Whenever parliament is in session (like now), it’s usually a common sight to see reporters from all news publishers hanging around the Dewan Rakyat lobby, waiting for the doors to open and for the MPs and ministers to come out. The minute the doors swing open, there’s a flurry of activity as they rush to these MPs, asking questions and recording replies – kinda like this:
But when I dropped by in Parliament last week, things were strangely quiet.
I had just delivered some sweet tangy CILISOS cilisos to Ooi Heng of KPRU, a parliamentary research institute whose office is in the parliament building. Ooi Heng was nice enough to take me on a tour of the newly-renovated Parliament building, which included a walk past the lobby of the Dewan Rakyat (that was in session at the time). That was when I noticed it was a little emptier than usual… where were the reporters?
An estimated two-minute walk later, I answered my own question – The reporters have been placed in a special media room, on a different floor, away from the lobby. In the room were several TVs displaying the live feed from Dewan Rakyat, and a podium was set up for MPs to give speeches and take questions. In fact, Rafizi Ramli was in the middle of speaking when Ooi Heng and I walked in:
This is because just the day before, Dewan Rakyat Speaker Tan Sri Pandikar Amin invoked Standing Order 94, which is a subliminal command programmed into Clone Troopers to betray their Jedi Commanders in order for Palpatine to… -No wait, that’s Order 66 from Star Wars. Standing Order 94 is actually part of a list of procedures that govern how the Dewan Rakyat is run – in this instance giving the Speaker authority to give (and revoke) permission for journalists to attend sittings, as well as make certain rules for journalists to follow. And in case you’re wondering, a Speaker is basically the person who runs the Dewan Rakyat while it’s in session.
Naturally, the some people (mostly reporters) weren’t happy about this, but while you might be wondering why we’re writing about what’s essentially a tiff between the bureaucracy and the media, the effects of this ruling may be farther reaching than you might think. This will become clearer once we look at the points of view from those who support the ban, as well as those who oppose it.
Let’s start with the official reason for the ban, which is…
Parliament doesn’t want reporters loitering around and harassing MPs
According to Tan Sri Pandikar, several MPs had complained about the reporters hanging around the lobby. This was for two main reasons, the first being that reporters in the lobby quite menjolok mata – not in the way you’re thinking, but because the sight of reporters hanging around the lobby was sort of an eyesore:
“I see the media people sitting like there is a picnic.” – Tan Sri Pandikar Amin, as quoted by The Star.
The second reason was that reporters in the lobby suka menjolok MP. Not in the way you think (shame shame), but referring to how recording devices are pointed at (menjolok) MPs when recording their statements. Apparently, some MPs were annoyed or discomforted over the media chasing them down for statements the moment they leave Dewan Rakyat – with some of them not able to even use the toilet in peace. While Tourism and Culture Minister Datuk Seri Nazri promised to look into un-banning them, he also said that some ministers don’t appreciate getting ambushed for statements on sensitive matters:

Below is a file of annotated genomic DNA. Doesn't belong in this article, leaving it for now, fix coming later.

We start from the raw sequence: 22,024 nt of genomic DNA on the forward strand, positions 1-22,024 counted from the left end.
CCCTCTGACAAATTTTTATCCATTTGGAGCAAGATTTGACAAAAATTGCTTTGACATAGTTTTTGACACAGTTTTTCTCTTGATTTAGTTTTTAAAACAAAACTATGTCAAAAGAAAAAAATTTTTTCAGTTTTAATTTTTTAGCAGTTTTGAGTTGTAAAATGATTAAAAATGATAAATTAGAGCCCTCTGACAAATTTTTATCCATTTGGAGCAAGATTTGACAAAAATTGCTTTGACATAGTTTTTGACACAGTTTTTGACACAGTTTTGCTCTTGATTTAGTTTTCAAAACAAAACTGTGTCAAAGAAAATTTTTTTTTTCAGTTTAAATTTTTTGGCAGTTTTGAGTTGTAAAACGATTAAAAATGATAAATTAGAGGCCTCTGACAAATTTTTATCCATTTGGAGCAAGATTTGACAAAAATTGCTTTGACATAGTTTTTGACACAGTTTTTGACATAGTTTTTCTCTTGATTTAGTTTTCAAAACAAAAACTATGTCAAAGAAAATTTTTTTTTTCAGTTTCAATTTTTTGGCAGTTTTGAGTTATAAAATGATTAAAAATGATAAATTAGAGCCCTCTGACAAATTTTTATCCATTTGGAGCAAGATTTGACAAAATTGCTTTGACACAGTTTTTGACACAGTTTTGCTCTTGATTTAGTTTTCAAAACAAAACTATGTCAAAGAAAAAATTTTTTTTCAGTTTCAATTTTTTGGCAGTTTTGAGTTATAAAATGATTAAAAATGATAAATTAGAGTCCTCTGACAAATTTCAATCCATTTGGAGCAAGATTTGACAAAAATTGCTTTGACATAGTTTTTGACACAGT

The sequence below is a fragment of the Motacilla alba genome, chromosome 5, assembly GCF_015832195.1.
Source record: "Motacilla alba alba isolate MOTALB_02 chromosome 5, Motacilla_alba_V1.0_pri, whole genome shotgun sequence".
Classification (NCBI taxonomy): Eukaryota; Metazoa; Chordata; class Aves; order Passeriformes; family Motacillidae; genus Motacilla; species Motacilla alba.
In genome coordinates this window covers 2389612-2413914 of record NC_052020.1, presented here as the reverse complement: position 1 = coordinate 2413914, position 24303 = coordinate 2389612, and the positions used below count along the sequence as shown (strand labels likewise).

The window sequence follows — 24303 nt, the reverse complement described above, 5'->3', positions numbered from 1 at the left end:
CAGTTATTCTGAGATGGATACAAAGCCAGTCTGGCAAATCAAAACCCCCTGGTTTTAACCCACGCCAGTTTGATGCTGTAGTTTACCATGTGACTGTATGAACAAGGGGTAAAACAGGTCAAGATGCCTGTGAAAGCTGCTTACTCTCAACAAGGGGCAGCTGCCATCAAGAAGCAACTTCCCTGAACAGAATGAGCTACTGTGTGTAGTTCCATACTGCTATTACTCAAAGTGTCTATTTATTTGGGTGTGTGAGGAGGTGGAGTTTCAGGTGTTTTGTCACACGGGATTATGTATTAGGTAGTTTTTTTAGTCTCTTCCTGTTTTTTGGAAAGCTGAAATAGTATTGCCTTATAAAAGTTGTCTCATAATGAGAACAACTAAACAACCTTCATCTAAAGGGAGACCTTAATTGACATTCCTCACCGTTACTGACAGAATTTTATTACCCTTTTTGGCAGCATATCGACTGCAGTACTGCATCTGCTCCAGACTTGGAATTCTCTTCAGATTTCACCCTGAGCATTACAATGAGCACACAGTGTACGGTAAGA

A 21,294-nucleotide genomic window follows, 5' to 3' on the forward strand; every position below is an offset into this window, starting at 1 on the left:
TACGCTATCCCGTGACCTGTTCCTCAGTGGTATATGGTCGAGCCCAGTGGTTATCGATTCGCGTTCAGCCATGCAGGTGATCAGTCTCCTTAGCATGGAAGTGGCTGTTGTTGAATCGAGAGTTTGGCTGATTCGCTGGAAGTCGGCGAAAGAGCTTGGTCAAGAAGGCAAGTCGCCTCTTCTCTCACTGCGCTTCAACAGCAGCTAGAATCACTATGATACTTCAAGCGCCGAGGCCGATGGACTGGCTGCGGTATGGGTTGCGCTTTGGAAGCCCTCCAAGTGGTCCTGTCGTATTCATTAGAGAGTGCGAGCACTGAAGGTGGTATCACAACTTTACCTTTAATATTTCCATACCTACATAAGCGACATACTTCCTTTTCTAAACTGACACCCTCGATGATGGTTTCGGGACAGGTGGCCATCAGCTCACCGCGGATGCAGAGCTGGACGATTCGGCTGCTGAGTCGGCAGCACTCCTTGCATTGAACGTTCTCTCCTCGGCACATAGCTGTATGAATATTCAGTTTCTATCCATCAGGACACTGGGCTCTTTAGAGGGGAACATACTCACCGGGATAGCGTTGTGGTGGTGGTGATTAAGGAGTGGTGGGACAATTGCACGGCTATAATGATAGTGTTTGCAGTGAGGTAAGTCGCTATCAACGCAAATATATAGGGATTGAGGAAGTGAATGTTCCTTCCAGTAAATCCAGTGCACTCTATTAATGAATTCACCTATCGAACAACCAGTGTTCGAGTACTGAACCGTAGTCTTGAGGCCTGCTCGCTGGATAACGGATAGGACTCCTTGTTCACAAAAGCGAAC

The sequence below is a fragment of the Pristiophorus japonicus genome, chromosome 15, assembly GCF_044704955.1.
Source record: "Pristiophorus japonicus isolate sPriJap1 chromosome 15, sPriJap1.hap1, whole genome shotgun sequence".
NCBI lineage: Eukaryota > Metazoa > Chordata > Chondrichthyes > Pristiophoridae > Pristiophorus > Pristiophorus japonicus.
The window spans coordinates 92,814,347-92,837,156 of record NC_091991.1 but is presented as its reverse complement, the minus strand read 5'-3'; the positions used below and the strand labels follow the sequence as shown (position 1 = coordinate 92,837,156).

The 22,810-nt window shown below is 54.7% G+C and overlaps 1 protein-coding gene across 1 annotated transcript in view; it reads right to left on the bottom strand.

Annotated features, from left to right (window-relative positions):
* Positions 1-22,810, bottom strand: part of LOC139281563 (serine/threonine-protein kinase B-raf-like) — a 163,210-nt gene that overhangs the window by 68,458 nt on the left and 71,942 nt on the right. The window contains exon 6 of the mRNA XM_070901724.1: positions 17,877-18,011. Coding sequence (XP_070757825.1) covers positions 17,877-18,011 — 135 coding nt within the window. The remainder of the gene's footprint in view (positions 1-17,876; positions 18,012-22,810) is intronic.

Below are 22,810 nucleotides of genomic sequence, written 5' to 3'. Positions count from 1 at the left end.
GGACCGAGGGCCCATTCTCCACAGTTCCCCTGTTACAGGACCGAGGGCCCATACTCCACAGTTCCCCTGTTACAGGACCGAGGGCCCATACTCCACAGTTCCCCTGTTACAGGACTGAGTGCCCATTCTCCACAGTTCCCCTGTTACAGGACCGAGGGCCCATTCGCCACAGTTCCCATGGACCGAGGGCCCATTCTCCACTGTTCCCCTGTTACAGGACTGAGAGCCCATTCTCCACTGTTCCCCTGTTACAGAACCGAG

“… [You] must understand, as a minister probably there are things we don’t want to reveal to you and we don’t want you to ambush us like that.” – Datuk Seri Nazri Abdul Aziz, as quoted by The Malay Mail Online.
Tan Sri Pandikar also stated that his decision was also made in consideration of safety of the MPs and ministers, which may be put at risk in the reporter rush. Datuk Seri Nazri mentioned that there have been instances where outsiders pretended to be journalists in order to approach MPs and hand over letters:
“The security threat is not the media, but it is the non-media personnel who take advantage of the situation to approach lawmakers, especially the ministers. -Datuk Seri Nazri Abdul Aziz, as quoted by The Malay Mail Online.
But of course, not all MPs supported the idea. On the day it was announced, some MPs like PAS’s Datuk Mahfuz Omar and DAP’s Seremban MP Anthony Loke argued against it. Parti Amanah MP Raja Kamarul Bahrin even suggested that the decision might have been to intentionally make it harder for the media to talk to Opposition MPs:
“I feel like this is a subtle move by the government to limit opposition MPs’ access to the media and vice versa.” – Raja Kamarul Bahrin, as quoted by Free Malaysia Today.
This kinda brings us to the other side of the story… from the reporters’ point of view –
Reporters feel they’ve been prevented from doing their job
We spoke to two reporters with experience in covering parliament stories – Ram, who is also Secretary of the Institute of Journalists Malaysia (IoJM), and one who prefers to remain anonymous; so we’ll name him Tintin after the popular comic character.
The problem for many journalists in Malaysia is that access to information can sometimes be restricted or hard to come by:
“One of the biggest problems faced by Malaysian media is access. Certain media organizations have been denied access to some government offices and even some Opposition press meets [while some] holders of public office and lawmakers do not regularly issue media statements and sometimes even evade the media.
In that sense, Parliament has done a fair job of providing all media equal access to all lawmakers and holders of public office.” – Ram
Both Ram and Tintin tell us that the parliament serves as an important access point to get statements from MPs or ministers on pressing issues that they might never talk about otherwise: